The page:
After MOTHER's Eco-Village director, Leroy Richter, put a Weed Eater power hoe through its paces and couldn't stop talking about the machine, my curiosity was piqued. So I managed to borrow a Model 5000 power hoe from the folks at Beaird-Poulan, and now I'm a convert, too.
You may have seen equipment of this type advertised: Powered by a 1.6 cu. in. engine (similar to that used on a chain saw), it has a pair of five-pointed tines on the end of a three-foot shaft. Well, I have to confess that I had serious doubts about the usefulness of such a machine, but after a month's trial I'm convinced of its utility. The little hoe can actually do about anything a rotary tiller can do (except break up sod and turn under crop residues). I've used the 5000 to weed, prepare seedbeds, start holes for tree planting, and dig trenches for leeks and asparagus roots. Furthermore, wielding the machine is as simple as scooping the tines through the soil toward you, and the result is a well-churned, finely granulated path that's four inches deep and six inches wide. (When preparing the trench for the asparagus roots, I just pushed the loosened soil aside and then made another pass or two.) The manufacturer does suggest that you give hard earth a good soaking the night before you plan to till it, but I haven't yet found that "softening" to be necessary. If I can extend the loan long enough, I plan to use the hoe to incorporate this fall's chopped leaves into the raised beds in my vegetable garden.
There's one other benefit of this particular machine that I haven't mentioned: The engine can be detached from the hoe head and used to power other tools: a string trimmer, an edger, and a small snow thrower. The Model 5000 sells for about $200 with the power hoe head, while the trimmer attachment runs about $55, the edger $80, and the snowblower $90.
Now that autumn is here, it's time to start thinking about preserving summer's colors for winter enjoyment. According to the folks at Bedding Plants, Inc., the easiest way to preserve flowers is by air-drying. Just choose a place that's dark and arid (most attics are fine, but cellars are often too damp). Harvest the flowers before they open fully, and strip the foliage from their stems. Then tie the blooms in bunches, making sure that the flower heads do not touch each other, and hang them upside down. Most blossoms will dry in two or three weeks. Here's a list of annuals that can be preserved by using this technique:
Bells of Ireland
Castor bean pods
I recently got a chance to look over a right handy magazine that the folks at Ford Tractor have produced (and, in late September, will be giving away). It's called Enterprise Farming: The Ford Tractor Guide for Small Farms. In it you'll find invaluable information on financing, taxes, buying land, and choosing which crops to grow, along with stories describing how (despite the common belief that small farms are on their way out) creative and enterprising agriculturists are making good profits from small acreages, working full- or part-time. The magazine will be available, at no cost, at most Ford Tractor dealerships and at many agricultural extension service offices, as well as at many Strout Realty and United Farm Realty locations.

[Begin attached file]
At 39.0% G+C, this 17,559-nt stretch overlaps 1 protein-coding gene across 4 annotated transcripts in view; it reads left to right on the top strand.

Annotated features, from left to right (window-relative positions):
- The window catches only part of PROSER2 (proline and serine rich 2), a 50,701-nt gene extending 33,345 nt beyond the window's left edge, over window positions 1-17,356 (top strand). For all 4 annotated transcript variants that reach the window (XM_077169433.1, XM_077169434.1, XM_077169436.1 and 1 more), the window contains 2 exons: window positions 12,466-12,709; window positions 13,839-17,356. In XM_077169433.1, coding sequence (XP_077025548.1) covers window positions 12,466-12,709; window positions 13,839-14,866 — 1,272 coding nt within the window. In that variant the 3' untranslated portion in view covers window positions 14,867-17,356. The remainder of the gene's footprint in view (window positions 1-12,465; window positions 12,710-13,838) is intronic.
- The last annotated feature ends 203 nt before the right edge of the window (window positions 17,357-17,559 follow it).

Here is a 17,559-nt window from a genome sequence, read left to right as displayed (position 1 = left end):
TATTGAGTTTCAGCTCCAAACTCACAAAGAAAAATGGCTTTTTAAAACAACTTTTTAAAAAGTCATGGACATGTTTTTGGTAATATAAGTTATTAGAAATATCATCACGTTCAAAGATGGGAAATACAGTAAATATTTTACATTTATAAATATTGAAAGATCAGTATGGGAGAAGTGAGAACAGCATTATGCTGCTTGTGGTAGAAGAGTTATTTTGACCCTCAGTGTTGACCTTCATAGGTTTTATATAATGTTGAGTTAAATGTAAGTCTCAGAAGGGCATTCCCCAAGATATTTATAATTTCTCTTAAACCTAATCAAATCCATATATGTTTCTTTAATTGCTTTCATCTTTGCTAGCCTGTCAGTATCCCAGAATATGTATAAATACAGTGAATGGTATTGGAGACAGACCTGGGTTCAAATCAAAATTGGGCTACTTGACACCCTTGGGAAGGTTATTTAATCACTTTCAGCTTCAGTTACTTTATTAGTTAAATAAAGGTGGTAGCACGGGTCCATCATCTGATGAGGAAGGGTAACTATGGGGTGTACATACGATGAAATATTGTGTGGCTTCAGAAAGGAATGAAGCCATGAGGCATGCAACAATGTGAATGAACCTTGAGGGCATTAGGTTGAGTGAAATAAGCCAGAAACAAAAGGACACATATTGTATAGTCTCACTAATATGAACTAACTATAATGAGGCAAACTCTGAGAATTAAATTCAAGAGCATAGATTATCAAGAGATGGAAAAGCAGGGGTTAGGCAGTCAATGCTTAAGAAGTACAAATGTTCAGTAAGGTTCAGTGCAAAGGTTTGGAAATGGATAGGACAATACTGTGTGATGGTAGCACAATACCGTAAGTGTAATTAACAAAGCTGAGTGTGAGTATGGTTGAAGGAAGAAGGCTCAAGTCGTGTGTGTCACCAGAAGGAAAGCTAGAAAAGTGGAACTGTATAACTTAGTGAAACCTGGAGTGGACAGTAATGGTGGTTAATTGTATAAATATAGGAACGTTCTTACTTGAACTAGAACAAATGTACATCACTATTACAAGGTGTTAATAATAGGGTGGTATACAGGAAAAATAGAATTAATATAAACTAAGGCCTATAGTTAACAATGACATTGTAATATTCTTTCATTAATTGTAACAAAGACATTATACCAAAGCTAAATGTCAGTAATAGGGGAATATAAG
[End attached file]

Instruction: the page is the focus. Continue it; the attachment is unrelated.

For those of you who were fascinated by Dr. Suzanne Batro's horned bees (see Hornfaced Bees Better Pollinators than Honeybees, Grow Exotic Mushrooms at Home, and More Gardening News), here's news about another wild—i.e., non-honey-making-buzzer—the blue orchard bee. Under study by U.S. Department of Agriculture (USDA) researcher Dr. Philip F. Torchlo in Utah, this insect is, like the hornfaced bee, an amazingly efficient pollinator. For example, an acre of almond trees normally requires the services of three hives of honeybees (each 20,000 strong) to achieve full pollination. Yet only 300 blue orchard bees can do the same job, and do it better! The azure insect has been successfully tested on cherries, pears, prunes, apples, almonds, and blueberries, and should the bees ever be developed commercially, they could be responsible for a substantial increase in fruit yields.
A new chemical mixture is making important news on the organic agriculture front. Trichogramma wasps have long been known to provide on effective parasitic control for pests of commercial crops such as cotton and tobacco, but it's been impossible to raise sufficient numbers of the tiny insects (43 of them lined up end to end take up an inch!) to allow them to compete with the chemical controls currently used. Now, William Nettles, a USDA entomologist, has formulated a new chemical egg-laying stimulant (a simple solution of potassium chloride and magnesium sulfate, chemicals which occur naturally in the blood of the trichogromma, that holds the promise of greatly increasing the number of wasps available for bug-killing duty.
This breakthrough could reduce the chemical spraying of commercial crops, and might also mean that more wasps will be available for use in the family garden. They're remarkably effective in parasitizing such pests as the beet armyworm, the cabbage looper, cutworms, the fall armyworm, the garden webworm, and—praise be—the gypsy moth caterpillar.
Whether you want to learn how to grow and raise your own food, build your own root cellar, or create a green dream home, come out and learn everything you need to know — and then some!LEARN MORE
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